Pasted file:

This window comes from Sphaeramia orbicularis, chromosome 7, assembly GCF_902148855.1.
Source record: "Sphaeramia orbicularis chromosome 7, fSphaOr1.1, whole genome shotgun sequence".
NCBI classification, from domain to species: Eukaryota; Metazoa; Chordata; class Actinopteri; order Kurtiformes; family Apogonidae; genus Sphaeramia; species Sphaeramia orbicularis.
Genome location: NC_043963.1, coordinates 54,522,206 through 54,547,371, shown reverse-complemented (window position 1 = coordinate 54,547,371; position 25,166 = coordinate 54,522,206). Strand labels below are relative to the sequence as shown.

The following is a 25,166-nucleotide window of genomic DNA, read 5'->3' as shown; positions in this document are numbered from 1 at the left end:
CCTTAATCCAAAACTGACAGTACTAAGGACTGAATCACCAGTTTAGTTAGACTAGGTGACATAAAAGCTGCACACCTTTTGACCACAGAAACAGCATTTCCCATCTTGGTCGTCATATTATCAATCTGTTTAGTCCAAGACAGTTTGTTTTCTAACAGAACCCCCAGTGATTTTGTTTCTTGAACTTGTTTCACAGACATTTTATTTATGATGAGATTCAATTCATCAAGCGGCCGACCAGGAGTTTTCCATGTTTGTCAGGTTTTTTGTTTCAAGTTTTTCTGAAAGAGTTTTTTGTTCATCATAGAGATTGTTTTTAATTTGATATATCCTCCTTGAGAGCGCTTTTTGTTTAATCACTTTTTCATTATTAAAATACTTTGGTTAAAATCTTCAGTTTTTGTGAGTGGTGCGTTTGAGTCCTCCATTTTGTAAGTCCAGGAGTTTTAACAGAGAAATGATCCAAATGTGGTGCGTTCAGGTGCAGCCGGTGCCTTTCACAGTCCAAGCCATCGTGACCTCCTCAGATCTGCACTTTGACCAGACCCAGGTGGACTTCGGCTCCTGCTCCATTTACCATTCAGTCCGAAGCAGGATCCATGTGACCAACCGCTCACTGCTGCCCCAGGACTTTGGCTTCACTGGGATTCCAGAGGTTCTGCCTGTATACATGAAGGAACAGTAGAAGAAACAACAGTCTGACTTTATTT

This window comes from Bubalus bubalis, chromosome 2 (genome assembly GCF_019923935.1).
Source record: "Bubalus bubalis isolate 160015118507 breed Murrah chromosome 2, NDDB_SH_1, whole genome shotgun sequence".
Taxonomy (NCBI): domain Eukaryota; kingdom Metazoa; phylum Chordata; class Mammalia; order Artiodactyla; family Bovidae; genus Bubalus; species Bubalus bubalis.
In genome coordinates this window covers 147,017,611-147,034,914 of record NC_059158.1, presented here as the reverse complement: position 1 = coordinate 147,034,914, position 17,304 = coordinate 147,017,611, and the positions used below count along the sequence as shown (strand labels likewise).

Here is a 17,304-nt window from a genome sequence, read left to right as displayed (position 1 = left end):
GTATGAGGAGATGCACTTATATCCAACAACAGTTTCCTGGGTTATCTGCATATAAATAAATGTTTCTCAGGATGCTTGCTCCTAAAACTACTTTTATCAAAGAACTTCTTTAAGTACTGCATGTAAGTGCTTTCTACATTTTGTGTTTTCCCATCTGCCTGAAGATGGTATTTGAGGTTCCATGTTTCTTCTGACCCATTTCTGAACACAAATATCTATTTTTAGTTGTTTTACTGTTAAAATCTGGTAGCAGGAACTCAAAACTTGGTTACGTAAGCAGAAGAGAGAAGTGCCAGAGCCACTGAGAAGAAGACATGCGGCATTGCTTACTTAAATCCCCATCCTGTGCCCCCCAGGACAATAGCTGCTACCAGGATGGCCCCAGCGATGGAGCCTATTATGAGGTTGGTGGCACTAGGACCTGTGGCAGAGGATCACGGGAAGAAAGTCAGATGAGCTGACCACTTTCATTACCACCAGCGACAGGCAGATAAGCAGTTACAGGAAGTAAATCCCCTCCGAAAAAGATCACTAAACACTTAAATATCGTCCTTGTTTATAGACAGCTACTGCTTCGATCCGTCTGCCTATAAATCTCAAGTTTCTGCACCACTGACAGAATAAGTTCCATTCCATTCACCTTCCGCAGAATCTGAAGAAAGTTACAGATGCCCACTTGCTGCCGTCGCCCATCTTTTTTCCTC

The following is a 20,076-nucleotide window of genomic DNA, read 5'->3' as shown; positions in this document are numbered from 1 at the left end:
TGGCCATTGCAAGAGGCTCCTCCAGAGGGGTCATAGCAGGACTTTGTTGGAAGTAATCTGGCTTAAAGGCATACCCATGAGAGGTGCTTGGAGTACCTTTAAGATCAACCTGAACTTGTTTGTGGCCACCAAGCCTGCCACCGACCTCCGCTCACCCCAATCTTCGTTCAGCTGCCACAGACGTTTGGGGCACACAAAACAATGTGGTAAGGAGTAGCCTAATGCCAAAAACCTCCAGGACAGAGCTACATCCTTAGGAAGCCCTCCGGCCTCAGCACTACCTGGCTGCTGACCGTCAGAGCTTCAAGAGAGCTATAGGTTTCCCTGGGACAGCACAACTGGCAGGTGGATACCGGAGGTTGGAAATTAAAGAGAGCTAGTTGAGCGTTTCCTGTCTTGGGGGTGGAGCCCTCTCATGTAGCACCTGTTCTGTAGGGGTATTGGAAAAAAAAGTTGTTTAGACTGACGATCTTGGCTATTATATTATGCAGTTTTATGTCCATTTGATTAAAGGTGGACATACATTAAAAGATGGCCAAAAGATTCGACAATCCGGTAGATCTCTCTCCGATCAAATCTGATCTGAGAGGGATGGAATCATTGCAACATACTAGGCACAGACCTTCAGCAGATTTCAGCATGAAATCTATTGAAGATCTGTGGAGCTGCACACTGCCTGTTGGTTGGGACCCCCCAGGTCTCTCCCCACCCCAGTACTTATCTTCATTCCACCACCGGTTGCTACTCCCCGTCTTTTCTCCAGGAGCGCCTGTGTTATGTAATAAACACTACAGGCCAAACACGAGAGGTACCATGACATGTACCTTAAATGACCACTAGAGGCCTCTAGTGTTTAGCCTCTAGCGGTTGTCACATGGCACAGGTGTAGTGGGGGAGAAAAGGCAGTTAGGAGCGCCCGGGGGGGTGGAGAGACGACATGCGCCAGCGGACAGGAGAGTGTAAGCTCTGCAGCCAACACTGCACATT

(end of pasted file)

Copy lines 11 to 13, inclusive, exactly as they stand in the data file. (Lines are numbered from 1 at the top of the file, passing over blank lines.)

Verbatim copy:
Here is a 17,304-nt window from a genome sequence, read left to right as displayed (position 1 = left end):
GTATGAGGAGATGCACTTATATCCAACAACAGTTTCCTGGGTTATCTGCATATAAATAAATGTTTCTCAGGATGCTTGCTCCTAAAACTACTTTTATCAAAGAACTTCTTTAAGTACTGCATGTAAGTGCTTTCTACATTTTGTGTTTTCCCATCTGCCTGAAGATGGTATTTGAGGTTCCATGTTTCTTCTGACCCATTTCTGAACACAAATATCTATTTTTAGTTGTTTTACTGTTAAAATCTGGTAGCAGGAACTCAAAACTTGGTTACGTAAGCAGAAGAGAGAAGTGCCAGAGCCACTGAGAAGAAGACATGCGGCATTGCTTACTTAAATCCCCATCCTGTGCCCCCCAGGACAATAGCTGCTACCAGGATGGCCCCAGCGATGGAGCCTATTATGAGGTTGGTGGCACTAGGACCTGTGGCAGAGGATCACGGGAAGAAAGTCAGATGAGCTGACCACTTTCATTACCACCAGCGACAGGCAGATAAGCAGTTACAGGAAGTAAATCCCCTCCGAAAAAGATCACTAAACACTTAAATATCGTCCTTGTTTATAGACAGCTACTGCTTCGATCCGTCTGCCTATAAATCTCAAGTTTCTGCACCACTGACAGAATAAGTTCCATTCCATTCACCTTCCGCAGAATCTGAAGAAAGTTACAGATGCCCACTTGCTGCCGTCGCCCATCTTTTTTCCTC

The following is a 20,076-nucleotide window of genomic DNA, read 5'->3' as shown; positions in this document are numbered from 1 at the left end: